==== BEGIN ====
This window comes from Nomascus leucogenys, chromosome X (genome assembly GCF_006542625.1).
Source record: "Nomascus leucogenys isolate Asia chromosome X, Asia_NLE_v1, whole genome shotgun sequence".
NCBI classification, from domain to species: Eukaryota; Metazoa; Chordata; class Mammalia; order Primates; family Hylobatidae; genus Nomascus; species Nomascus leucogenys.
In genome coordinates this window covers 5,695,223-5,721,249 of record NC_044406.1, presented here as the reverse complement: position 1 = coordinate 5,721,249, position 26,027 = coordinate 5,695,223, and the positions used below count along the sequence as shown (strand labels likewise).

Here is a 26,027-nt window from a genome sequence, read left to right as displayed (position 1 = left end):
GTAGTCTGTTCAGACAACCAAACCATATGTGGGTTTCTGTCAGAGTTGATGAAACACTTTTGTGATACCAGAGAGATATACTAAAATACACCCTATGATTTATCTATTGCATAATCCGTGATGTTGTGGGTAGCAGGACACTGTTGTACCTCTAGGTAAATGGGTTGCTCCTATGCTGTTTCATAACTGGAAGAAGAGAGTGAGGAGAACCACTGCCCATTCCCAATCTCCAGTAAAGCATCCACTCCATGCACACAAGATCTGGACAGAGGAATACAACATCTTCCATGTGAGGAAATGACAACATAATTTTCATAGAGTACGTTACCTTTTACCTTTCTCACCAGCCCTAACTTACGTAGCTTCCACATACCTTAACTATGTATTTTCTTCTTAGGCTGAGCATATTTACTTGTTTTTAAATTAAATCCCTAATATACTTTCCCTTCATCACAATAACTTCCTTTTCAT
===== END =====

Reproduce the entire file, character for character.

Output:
This window comes from Nomascus leucogenys, chromosome X (genome assembly GCF_006542625.1).
Source record: "Nomascus leucogenys isolate Asia chromosome X, Asia_NLE_v1, whole genome shotgun sequence".
NCBI classification, from domain to species: Eukaryota; Metazoa; Chordata; class Mammalia; order Primates; family Hylobatidae; genus Nomascus; species Nomascus leucogenys.
In genome coordinates this window covers 5,695,223-5,721,249 of record NC_044406.1, presented here as the reverse complement: position 1 = coordinate 5,721,249, position 26,027 = coordinate 5,695,223, and the positions used below count along the sequence as shown (strand labels likewise).

Here is a 26,027-nt window from a genome sequence, read left to right as displayed (position 1 = left end):
GTAGTCTGTTCAGACAACCAAACCATATGTGGGTTTCTGTCAGAGTTGATGAAACACTTTTGTGATACCAGAGAGATATACTAAAATACACCCTATGATTTATCTATTGCATAATCCGTGATGTTGTGGGTAGCAGGACACTGTTGTACCTCTAGGTAAATGGGTTGCTCCTATGCTGTTTCATAACTGGAAGAAGAGAGTGAGGAGAACCACTGCCCATTCCCAATCTCCAGTAAAGCATCCACTCCATGCACACAAGATCTGGACAGAGGAATACAACATCTTCCATGTGAGGAAATGACAACATAATTTTCATAGAGTACGTTACCTTTTACCTTTCTCACCAGCCCTAACTTACGTAGCTTCCACATACCTTAACTATGTATTTTCTTCTTAGGCTGAGCATATTTACTTGTTTTTAAATTAAATCCCTAATATACTTTCCCTTCATCACAATAACTTCCTTTTCAT